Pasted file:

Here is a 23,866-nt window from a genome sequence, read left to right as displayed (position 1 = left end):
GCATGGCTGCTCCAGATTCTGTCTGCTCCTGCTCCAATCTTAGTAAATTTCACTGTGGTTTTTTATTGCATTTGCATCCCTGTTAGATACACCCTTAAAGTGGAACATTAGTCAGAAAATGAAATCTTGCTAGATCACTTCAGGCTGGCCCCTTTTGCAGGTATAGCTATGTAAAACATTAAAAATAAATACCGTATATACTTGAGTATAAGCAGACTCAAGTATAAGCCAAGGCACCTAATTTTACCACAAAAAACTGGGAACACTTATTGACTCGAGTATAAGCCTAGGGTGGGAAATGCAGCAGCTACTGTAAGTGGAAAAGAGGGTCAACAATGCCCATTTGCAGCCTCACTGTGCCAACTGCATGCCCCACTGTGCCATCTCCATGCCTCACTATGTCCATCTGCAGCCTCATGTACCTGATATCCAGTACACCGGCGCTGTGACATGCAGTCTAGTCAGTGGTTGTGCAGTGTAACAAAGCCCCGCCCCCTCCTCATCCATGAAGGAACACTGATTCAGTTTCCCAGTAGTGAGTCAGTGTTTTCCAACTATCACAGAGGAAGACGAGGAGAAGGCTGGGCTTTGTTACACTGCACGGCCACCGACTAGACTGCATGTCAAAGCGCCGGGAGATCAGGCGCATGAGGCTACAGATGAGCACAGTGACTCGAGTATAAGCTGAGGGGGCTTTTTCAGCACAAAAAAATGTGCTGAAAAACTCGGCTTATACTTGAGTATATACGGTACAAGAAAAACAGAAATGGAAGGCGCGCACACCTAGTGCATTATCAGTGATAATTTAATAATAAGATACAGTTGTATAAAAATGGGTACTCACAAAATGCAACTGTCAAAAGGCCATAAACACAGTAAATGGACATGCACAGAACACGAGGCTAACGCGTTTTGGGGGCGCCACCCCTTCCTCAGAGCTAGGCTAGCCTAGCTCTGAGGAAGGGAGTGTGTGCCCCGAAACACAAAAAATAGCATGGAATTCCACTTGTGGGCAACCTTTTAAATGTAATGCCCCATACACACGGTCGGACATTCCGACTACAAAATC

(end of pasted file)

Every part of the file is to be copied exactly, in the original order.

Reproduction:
Here is a 23,866-nt window from a genome sequence, read left to right as displayed (position 1 = left end):
GCATGGCTGCTCCAGATTCTGTCTGCTCCTGCTCCAATCTTAGTAAATTTCACTGTGGTTTTTTATTGCATTTGCATCCCTGTTAGATACACCCTTAAAGTGGAACATTAGTCAGAAAATGAAATCTTGCTAGATCACTTCAGGCTGGCCCCTTTTGCAGGTATAGCTATGTAAAACATTAAAAATAAATACCGTATATACTTGAGTATAAGCAGACTCAAGTATAAGCCAAGGCACCTAATTTTACCACAAAAAACTGGGAACACTTATTGACTCGAGTATAAGCCTAGGGTGGGAAATGCAGCAGCTACTGTAAGTGGAAAAGAGGGTCAACAATGCCCATTTGCAGCCTCACTGTGCCAACTGCATGCCCCACTGTGCCATCTCCATGCCTCACTATGTCCATCTGCAGCCTCATGTACCTGATATCCAGTACACCGGCGCTGTGACATGCAGTCTAGTCAGTGGTTGTGCAGTGTAACAAAGCCCCGCCCCCTCCTCATCCATGAAGGAACACTGATTCAGTTTCCCAGTAGTGAGTCAGTGTTTTCCAACTATCACAGAGGAAGACGAGGAGAAGGCTGGGCTTTGTTACACTGCACGGCCACCGACTAGACTGCATGTCAAAGCGCCGGGAGATCAGGCGCATGAGGCTACAGATGAGCACAGTGACTCGAGTATAAGCTGAGGGGGCTTTTTCAGCACAAAAAAATGTGCTGAAAAACTCGGCTTATACTTGAGTATATACGGTACAAGAAAAACAGAAATGGAAGGCGCGCACACCTAGTGCATTATCAGTGATAATTTAATAATAAGATACAGTTGTATAAAAATGGGTACTCACAAAATGCAACTGTCAAAAGGCCATAAACACAGTAAATGGACATGCACAGAACACGAGGCTAACGCGTTTTGGGGGCGCCACCCCTTCCTCAGAGCTAGGCTAGCCTAGCTCTGAGGAAGGGAGTGTGTGCCCCGAAACACAAAAAATAGCATGGAATTCCACTTGTGGGCAACCTTTTAAATGTAATGCCCCATACACACGGTCGGACATTCCGACTACAAAATC